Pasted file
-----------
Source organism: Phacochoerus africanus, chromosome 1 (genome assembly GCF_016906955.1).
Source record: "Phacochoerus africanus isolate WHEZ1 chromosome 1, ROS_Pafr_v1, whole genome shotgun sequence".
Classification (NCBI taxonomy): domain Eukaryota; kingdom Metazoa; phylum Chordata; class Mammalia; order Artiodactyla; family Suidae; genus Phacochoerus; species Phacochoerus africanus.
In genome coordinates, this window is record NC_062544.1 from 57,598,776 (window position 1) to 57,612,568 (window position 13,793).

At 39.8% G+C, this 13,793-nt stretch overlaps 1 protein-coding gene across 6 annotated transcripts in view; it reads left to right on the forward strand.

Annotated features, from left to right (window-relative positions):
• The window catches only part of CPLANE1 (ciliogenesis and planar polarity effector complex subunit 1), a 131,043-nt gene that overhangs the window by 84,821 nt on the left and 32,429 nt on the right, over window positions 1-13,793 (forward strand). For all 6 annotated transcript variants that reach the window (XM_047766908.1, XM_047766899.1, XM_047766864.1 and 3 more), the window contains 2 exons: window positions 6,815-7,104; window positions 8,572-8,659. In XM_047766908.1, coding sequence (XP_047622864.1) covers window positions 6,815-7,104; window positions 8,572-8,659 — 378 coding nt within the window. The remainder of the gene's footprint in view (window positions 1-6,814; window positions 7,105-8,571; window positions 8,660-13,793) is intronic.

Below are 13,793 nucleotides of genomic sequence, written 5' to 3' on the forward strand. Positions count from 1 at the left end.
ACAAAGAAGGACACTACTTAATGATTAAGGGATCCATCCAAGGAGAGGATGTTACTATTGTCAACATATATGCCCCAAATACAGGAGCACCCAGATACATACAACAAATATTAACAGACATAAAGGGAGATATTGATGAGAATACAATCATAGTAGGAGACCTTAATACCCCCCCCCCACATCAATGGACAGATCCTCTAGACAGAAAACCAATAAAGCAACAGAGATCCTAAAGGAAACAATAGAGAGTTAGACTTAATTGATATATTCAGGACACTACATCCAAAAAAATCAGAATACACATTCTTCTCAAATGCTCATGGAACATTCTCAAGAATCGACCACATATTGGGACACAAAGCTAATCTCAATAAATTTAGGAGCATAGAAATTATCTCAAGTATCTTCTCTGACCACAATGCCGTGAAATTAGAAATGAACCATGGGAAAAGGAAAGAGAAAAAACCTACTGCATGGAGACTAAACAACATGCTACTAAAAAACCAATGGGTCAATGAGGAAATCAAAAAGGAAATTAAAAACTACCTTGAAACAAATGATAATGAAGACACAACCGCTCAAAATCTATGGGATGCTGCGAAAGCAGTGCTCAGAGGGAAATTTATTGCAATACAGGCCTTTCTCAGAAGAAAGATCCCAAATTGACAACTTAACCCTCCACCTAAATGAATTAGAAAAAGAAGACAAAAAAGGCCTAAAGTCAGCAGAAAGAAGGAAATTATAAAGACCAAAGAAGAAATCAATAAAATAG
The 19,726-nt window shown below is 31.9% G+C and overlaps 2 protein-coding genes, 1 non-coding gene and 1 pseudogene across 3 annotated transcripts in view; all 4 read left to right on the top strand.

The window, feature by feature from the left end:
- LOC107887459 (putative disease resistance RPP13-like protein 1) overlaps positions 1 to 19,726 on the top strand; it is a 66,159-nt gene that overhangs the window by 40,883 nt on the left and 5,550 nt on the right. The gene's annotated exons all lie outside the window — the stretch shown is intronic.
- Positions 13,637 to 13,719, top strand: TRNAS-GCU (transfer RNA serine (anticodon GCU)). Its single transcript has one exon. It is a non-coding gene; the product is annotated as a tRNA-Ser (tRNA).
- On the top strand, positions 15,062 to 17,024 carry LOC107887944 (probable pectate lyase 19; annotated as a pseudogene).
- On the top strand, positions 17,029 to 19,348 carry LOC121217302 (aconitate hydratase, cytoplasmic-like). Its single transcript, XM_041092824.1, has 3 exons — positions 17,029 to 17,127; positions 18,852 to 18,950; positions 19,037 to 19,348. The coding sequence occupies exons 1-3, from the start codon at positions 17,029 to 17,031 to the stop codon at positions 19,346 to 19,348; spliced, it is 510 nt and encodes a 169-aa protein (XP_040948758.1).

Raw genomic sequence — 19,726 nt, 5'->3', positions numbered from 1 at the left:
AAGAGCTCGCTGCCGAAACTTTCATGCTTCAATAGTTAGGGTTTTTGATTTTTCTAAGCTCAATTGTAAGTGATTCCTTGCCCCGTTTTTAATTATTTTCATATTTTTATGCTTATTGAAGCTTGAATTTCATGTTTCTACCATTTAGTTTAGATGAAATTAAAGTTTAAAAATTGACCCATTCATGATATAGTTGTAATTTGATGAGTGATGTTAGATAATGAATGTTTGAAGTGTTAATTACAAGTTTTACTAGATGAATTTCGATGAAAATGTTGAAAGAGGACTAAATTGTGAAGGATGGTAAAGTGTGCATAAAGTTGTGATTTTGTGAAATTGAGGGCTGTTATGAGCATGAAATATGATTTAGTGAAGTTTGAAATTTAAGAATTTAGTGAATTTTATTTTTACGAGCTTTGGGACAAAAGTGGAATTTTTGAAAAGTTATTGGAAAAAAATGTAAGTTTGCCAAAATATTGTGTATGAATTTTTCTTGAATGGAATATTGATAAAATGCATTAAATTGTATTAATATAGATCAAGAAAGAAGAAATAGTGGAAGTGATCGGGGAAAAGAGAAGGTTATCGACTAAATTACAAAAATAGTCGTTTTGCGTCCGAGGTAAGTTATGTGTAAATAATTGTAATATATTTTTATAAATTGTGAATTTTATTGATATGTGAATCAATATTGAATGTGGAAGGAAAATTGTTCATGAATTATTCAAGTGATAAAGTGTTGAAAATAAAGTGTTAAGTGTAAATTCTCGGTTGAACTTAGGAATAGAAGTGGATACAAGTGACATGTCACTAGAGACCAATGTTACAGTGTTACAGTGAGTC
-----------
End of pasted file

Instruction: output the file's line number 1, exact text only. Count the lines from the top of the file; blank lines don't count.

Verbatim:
Source organism: Phacochoerus africanus, chromosome 1 (genome assembly GCF_016906955.1).